For the past year, and I'd imagine many years before this, Emmanuel's wife has been the sole breadwinner. She's a teacher who has secured regular substitute teaching work. His children are now all grown and scattered around the world with families of their own.
In this time, they managed to save up a small sum of money for a new car. Enough to get a very used vehicle, but not enough to buy a reliable used vehicle that Emmanuel could use to get to and from work.
While he wanted to move forward with his life, he was stuck. He was handling his frustration with grace.
I could help Emmanuel. Jules could help Emmanuel. The little zoom zoom could help Emmanuel.
I gave Emmanuel a deal and a payment plan. He's only been driving for 3 years, so his insurance is through the roof. I may have come to admire him even more when he told me he had to talk with his wife to determine what they could afford as she was the only one earning money and it was her money he was going to spend.
We all have magic in us that we can share in the world. This is how you spread it around. Be intentional in your actions.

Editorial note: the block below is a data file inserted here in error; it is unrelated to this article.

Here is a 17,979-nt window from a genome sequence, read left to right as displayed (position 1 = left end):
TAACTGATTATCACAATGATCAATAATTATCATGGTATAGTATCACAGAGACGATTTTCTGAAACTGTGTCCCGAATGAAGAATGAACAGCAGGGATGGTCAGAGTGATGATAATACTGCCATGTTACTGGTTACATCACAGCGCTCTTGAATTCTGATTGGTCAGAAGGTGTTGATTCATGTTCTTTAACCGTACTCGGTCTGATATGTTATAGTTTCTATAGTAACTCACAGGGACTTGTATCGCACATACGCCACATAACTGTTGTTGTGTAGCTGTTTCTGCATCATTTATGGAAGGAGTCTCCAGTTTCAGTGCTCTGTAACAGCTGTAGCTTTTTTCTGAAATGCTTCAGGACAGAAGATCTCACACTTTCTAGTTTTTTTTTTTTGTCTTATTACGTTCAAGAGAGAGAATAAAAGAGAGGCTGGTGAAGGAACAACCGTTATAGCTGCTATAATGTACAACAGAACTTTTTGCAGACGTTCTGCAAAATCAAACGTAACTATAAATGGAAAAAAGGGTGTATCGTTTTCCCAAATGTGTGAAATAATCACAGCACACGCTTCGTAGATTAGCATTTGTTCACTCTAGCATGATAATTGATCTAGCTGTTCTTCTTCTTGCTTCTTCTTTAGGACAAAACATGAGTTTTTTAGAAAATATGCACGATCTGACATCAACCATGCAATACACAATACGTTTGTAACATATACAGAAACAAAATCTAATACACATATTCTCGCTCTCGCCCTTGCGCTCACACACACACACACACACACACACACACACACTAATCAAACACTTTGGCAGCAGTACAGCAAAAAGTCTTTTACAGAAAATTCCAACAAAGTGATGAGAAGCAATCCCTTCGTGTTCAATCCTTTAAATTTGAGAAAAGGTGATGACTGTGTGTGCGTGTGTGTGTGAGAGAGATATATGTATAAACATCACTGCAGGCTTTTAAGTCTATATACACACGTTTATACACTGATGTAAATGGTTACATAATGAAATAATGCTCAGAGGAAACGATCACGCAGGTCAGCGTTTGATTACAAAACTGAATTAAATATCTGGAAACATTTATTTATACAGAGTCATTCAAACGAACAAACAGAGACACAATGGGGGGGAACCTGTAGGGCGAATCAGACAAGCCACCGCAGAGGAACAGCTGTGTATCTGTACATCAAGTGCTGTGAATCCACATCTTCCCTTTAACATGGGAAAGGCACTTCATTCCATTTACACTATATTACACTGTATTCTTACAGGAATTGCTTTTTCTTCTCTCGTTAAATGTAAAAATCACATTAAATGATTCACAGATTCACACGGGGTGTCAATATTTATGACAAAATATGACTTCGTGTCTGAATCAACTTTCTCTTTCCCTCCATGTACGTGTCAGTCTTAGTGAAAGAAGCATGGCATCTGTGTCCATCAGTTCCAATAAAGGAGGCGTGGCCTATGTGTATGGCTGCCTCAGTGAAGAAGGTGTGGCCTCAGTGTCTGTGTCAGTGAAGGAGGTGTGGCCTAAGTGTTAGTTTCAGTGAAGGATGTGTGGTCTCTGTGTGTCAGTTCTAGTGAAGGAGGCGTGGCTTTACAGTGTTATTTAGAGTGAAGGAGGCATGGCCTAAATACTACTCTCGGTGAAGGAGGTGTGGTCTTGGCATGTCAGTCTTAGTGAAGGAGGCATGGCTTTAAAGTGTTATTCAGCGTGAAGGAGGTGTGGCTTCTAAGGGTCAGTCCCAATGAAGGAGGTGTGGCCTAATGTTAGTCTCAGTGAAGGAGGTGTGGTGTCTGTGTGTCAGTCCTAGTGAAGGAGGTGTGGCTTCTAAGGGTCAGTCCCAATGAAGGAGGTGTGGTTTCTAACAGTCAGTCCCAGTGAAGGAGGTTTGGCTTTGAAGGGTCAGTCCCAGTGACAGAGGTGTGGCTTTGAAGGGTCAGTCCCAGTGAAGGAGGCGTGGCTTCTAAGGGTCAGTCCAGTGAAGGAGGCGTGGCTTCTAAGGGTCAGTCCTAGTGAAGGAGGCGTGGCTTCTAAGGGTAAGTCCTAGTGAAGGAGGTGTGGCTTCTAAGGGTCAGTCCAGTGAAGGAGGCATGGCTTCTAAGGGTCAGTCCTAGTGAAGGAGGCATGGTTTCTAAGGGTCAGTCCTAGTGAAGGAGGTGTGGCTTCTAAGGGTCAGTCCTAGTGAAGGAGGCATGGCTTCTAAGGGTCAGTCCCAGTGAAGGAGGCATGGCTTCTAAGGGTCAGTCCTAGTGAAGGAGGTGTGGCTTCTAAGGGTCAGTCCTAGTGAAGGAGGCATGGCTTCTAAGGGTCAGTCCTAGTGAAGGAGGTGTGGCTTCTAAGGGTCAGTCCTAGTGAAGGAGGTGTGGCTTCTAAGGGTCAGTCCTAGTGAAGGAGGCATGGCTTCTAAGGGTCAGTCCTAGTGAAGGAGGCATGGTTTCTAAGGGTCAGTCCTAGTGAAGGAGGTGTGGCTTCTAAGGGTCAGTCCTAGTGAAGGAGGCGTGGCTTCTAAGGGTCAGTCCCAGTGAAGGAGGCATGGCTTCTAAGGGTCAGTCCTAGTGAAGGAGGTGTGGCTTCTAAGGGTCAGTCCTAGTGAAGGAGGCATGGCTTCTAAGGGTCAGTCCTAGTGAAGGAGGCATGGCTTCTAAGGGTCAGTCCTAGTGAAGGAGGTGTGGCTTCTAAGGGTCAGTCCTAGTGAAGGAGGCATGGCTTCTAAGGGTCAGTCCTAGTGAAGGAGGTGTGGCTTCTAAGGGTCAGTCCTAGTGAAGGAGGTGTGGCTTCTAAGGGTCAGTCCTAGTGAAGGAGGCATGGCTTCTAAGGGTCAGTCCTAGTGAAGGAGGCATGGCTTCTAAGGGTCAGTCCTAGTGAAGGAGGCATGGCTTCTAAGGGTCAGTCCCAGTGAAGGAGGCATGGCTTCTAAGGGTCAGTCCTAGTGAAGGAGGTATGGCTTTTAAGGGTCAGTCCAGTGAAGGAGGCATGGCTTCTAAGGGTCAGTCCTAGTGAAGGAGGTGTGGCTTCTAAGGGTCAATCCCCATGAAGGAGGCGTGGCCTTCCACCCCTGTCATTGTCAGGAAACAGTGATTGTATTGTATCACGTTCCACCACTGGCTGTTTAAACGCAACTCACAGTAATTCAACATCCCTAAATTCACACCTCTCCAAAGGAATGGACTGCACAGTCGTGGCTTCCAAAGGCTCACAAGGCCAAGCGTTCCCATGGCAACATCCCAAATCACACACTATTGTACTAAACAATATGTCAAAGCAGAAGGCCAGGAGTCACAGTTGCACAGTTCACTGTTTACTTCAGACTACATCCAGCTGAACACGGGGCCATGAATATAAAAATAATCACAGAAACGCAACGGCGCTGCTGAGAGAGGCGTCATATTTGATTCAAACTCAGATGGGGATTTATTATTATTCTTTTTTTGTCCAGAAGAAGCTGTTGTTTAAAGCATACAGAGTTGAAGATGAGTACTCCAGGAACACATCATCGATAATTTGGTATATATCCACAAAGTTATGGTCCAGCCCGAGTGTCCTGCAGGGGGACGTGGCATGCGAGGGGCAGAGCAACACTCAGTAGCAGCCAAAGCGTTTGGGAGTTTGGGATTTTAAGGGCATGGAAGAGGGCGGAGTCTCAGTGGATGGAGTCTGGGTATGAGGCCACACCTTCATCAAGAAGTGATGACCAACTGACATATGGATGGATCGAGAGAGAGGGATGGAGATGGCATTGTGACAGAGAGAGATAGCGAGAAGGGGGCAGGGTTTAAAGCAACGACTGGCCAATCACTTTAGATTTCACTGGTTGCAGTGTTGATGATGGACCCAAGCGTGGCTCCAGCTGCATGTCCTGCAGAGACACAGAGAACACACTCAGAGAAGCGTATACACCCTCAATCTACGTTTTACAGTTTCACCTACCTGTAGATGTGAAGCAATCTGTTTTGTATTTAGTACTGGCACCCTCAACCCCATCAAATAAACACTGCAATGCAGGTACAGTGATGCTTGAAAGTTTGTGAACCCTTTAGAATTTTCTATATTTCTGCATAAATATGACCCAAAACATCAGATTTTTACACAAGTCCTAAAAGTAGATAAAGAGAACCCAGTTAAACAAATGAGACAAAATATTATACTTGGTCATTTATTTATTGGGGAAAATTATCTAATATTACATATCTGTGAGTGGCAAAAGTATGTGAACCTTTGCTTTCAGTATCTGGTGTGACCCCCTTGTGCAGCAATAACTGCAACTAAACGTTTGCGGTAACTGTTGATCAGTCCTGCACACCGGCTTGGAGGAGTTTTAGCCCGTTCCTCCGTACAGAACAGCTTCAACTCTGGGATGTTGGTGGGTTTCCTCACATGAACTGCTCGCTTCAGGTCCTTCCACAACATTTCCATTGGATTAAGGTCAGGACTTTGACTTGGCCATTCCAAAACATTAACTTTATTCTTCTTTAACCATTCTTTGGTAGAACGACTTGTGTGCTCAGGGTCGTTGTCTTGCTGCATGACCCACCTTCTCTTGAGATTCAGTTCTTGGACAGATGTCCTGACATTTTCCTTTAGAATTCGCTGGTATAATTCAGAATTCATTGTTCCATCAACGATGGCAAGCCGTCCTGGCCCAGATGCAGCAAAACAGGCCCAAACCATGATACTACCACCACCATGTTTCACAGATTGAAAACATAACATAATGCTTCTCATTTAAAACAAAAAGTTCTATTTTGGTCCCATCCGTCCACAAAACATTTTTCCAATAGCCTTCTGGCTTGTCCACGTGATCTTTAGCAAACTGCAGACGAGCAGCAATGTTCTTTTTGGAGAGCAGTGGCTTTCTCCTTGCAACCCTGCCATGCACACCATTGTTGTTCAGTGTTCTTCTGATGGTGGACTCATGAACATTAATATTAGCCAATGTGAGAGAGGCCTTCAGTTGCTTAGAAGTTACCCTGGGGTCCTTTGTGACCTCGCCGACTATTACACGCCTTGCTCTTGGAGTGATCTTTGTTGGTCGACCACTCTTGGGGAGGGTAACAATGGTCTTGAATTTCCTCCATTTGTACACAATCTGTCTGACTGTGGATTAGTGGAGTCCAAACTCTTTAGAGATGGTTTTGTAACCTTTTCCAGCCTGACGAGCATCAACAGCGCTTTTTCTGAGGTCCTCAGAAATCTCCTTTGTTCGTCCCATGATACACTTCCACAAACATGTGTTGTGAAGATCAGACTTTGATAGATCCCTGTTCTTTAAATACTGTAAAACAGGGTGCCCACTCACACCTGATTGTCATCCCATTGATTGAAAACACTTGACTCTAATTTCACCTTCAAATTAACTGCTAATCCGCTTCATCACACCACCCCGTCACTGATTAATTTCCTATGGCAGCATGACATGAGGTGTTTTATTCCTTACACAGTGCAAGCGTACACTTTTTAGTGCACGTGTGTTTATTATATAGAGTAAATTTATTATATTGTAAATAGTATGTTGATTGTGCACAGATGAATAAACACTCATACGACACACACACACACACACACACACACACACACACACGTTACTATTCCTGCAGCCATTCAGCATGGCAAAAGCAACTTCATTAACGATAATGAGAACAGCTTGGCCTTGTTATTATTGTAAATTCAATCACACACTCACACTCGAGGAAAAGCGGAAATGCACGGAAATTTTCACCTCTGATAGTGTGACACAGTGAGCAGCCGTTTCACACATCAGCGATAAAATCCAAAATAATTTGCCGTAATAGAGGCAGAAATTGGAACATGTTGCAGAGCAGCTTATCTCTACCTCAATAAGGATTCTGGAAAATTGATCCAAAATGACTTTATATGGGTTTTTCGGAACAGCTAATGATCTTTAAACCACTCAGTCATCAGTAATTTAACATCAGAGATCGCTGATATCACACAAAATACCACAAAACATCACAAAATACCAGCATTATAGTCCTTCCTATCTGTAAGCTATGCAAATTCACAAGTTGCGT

When the little zoom zoom left our driveway for the last time, my heart ached because it wasn't Jules behind the wheel.
But I was also content. Because this is something Jules would have done.
She was always giving material possessions away because someone always needed it more than she did. We went through quite a few winter coats in the early years of our relationship.
Emmanuel, who only wants to have a better life in Canada, needed a car more than I did. And through him, Jules' life continues to create small ripples in the world.
Footnote: I don't have many regrets from my time with Jules. I'm not even sure if this truly qualifies as a regret.
But at the time, to save money, we didn't buy the Toyota manufactured floor mats. In my mind, a floor mat is a floor mat and that's not where one should want to splurge. But Jules was always wistful about not having the most perfect fitting floor mats in her car.
Let that be a lesson from me to you.
If your partner is in love the idea of having a car of your own, and this car brings a warm, bubbly feeling to her stomach, just agree to buy the manufacturer floor mats. It will make your wife swoon. If the other person has a strong feeling about something they want that they feel will make a big difference in their quality of life, just support it. These little things matter. Always do the little things to make your wife happy.